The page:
Taken in the light most favorable to Bonivert, the evidence reflects that Bonivert remained inside the home at all times; that Bonivert did not threaten or advance toward the officers; that Bonivert posed no immediate threat to the officers; that Combs threw Bonivert across the back room; that Bonivert did not resist arrest; and that Combs tasered Bonivert several times in drive-stun mode notwithstanding Bonivert’s compliance. The evidence does not justify the district court’s conclusion that “no reasonable jury could find the use of force within the home excessive.

With that, the Ninth Circuit reversed the district court’s grant of summary judgment on qualified immunity grounds on the Fourth Amendment claims for unlawful entry
and excessive force.

Excellent decision.

Excessive Tasing

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In Jones v. Las Vegas Metropolitan Police Dept., the Ninth Circuit Court of Appeals held that any reasonable officer would have known that continuous, repeated, and simultaneous tasings could only be justified by an immediate or significant risk of serious injury or death to officers or the public. However, such force generally cannot be used on a prone suspect who exhibits no resistance, carries no weapon, is surrounded by sufficient officers to restrain him and is not suspected of a violent crime.

BACKGROUND FACTS

In the early morning of December 11, 2010, Officer Mark Hatten of the Las Vegas Metropolitan Police Department pulled over Anthony Jones for a routine traffic stop. Hatten ordered Jones out of the car so he could pat him down for weapons. Jones obeyed at first but then started to turn toward Hatten. Scared of the much larger Jones, Hatten drew his firearm, pointed it at Jones and ordered him to turn back around. Instead, Jones sprinted away.

Hatten called for backup and pursued Jones. Hatten didn’t believe deadly force was necessary because Jones hadn’t threatened him and didn’t appear to have a weapon.

As he waited for other officers to arrive, Hatten used his taser to subdue Jones. Hatten fired his taser twice, causing Jones’s body to “lock up” and fall to the ground face down with his hands underneath him. Hatten proceeded to kneel on Jones’s back in an attempt to handcuff Jones, keeping his taser pressed to Jones’s thigh and repeatedly pulling the trigger.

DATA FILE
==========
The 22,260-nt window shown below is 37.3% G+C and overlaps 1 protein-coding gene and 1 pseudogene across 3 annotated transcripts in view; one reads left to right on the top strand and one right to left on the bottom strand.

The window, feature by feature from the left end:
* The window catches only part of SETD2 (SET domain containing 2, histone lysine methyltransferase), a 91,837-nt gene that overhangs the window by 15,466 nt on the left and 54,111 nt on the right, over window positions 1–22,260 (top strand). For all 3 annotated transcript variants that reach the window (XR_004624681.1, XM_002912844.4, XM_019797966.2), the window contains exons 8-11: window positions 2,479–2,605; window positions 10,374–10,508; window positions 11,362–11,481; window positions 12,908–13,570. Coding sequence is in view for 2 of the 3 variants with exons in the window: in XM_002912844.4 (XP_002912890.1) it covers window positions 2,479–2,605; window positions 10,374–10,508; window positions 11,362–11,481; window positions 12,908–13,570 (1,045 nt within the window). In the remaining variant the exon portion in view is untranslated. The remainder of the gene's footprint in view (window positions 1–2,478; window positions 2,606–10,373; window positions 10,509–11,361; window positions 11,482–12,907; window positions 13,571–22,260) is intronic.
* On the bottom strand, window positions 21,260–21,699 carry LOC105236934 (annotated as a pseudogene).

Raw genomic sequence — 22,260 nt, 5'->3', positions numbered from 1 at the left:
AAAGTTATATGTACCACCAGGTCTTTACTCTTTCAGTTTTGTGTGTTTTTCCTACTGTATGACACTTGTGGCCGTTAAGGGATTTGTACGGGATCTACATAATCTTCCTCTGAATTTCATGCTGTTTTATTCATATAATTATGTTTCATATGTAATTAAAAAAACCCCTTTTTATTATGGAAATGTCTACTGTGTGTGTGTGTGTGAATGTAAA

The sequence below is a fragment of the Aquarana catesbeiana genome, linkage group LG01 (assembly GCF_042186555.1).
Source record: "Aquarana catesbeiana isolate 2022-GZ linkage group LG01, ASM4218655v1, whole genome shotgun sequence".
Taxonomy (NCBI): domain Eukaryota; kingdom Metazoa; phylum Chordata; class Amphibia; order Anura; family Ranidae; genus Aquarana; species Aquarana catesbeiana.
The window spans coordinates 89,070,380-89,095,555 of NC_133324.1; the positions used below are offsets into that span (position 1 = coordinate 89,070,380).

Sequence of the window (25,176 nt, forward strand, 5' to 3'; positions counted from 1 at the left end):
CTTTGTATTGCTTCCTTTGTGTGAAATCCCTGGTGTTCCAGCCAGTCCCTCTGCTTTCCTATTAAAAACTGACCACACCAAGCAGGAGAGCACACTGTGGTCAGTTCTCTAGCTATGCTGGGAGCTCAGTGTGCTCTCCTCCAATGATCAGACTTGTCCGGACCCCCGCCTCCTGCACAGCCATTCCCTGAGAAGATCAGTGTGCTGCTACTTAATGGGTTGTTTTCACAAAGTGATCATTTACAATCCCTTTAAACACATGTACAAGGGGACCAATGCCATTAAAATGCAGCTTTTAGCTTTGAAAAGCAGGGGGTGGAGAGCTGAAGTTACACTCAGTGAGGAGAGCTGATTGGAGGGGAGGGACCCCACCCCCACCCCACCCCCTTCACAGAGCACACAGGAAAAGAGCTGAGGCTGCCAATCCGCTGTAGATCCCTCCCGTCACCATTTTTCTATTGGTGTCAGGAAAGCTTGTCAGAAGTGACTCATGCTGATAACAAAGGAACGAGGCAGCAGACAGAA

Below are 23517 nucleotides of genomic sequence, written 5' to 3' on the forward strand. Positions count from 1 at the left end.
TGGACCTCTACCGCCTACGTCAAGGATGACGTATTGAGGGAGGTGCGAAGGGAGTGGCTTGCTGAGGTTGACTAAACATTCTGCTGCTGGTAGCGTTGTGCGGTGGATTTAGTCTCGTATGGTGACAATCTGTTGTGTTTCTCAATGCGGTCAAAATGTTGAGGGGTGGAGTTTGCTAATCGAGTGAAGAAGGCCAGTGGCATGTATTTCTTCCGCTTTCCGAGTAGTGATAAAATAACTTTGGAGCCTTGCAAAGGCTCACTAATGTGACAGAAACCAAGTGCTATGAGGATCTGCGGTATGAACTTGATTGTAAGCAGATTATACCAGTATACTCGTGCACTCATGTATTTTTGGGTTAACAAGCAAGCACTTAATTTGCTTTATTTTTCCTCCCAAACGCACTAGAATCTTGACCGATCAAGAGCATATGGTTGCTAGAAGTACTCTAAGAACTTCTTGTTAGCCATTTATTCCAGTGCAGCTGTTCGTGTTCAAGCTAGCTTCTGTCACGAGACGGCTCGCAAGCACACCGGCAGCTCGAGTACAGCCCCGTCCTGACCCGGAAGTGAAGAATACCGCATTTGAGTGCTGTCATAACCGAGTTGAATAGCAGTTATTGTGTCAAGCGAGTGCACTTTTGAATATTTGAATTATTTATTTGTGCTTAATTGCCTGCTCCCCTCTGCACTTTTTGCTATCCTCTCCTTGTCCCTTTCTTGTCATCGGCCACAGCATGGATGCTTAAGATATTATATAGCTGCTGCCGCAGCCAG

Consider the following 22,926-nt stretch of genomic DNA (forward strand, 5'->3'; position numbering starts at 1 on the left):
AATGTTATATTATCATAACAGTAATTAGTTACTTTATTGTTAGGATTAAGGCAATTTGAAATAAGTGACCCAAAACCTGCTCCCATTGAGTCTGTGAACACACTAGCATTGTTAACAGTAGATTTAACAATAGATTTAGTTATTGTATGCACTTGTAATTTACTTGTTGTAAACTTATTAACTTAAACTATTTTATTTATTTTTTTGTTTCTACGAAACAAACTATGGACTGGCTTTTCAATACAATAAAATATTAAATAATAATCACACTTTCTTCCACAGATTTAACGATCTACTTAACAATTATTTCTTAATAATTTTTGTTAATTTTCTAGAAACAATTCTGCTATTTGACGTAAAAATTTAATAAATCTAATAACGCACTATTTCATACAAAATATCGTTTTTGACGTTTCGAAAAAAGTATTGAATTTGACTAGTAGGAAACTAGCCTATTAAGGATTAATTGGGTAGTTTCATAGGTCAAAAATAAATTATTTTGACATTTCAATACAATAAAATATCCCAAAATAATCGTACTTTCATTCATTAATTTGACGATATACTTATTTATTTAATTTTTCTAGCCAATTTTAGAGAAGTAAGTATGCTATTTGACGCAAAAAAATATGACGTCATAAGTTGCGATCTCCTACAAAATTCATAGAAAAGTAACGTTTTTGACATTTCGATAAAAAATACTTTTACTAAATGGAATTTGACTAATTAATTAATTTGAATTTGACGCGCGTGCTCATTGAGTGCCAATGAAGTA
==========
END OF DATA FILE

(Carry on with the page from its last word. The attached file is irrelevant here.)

Hatten continued to tase Jones even after backup arrived. Backup consisted of four officers: Richard Fonbuena on Hatten’s right side, who helped handcuff Jones; Steven Skenandore, who controlled Jones’s legs and feet; Timothy English at Jones’s head, who applied a taser to Jones’s upper back; and Michael Johnson, who arrived last and ordered the tasing to stop. Johnson wanted his officers to “back off on the tasers so that Jones’s muscles would relax.” According to Johnson, Jones “didn’t look like he was physically resisting” and there were “enough officers” to take Jones into custody.

In all, Jones was subjected to taser shocks for over ninety seconds: Hatten tased Jones essentially nonstop that whole time—with some applications lasting as long as nineteen seconds—and, for ten of those seconds, English simultaneously applied his taser.

Once the officers stopped tasing Jones, his body went limp. They sat him up but Jones was nonresponsive and twitching; his eyes were glazed over and rolled back into his head. The officers tried and failed to resuscitate him. Jones was pronounced dead shortly thereafter. The coroner’s report concluded that “police restraining procedures”—including the tasings—contributed to Jones’s death.

Jones’s parents sued the Las Vegas Metropolitan Police Department and all of the officers involved in restraining Jones. They alleged Fourth and Fourteenth Amendment violations as well as various state law torts. However, the lower district court granted summary judgment for the defendants on all claims. The plaintiff’s appealed.

LEGAL ISSUE

Whether police officers are entitled to qualified immunity when they’re alleged to have caused the death of a suspect by using tasers repeatedly and simultaneously for an extended period.

COURT’S ANALYSIS & CONCLUSIONS

As a preliminary matter, the Court of Appeals held that under Fed. R. Civ. P. 17, the lower district court abused its discretion by failing to give plaintiffs a reasonable opportunity to substitute the proper party and thus cure the defective complaint.

Next, the Court of Appeals addressed the issue of whether the officers were reasonable in the degree of force they deployed. They held that the officers’ repeated and simultaneous use of tasers for over ninety seconds was unreasonable and that a jury could reasonably conclude that the officers knew or should have known that these actions created a substantial risk of serious injury or death:

” . . . any reasonable officer would have known that continuous, repeated, and simultaneous tasings could only be justified by an immediate or significant risk of serious injury or death to officers or the public.”

The Court also reasoned that that such force generally cannot be used on a prone suspect who exhibits no resistance, carries no weapon, is surrounded by sufficient officers to restrain him and is not suspected of a violent crime. Furthermore, it reasoned that given that there was clearly established Fourth Amendment law and a jury could reasonably conclude that the officers used excessive force, the question of qualified immunity must proceed to trial.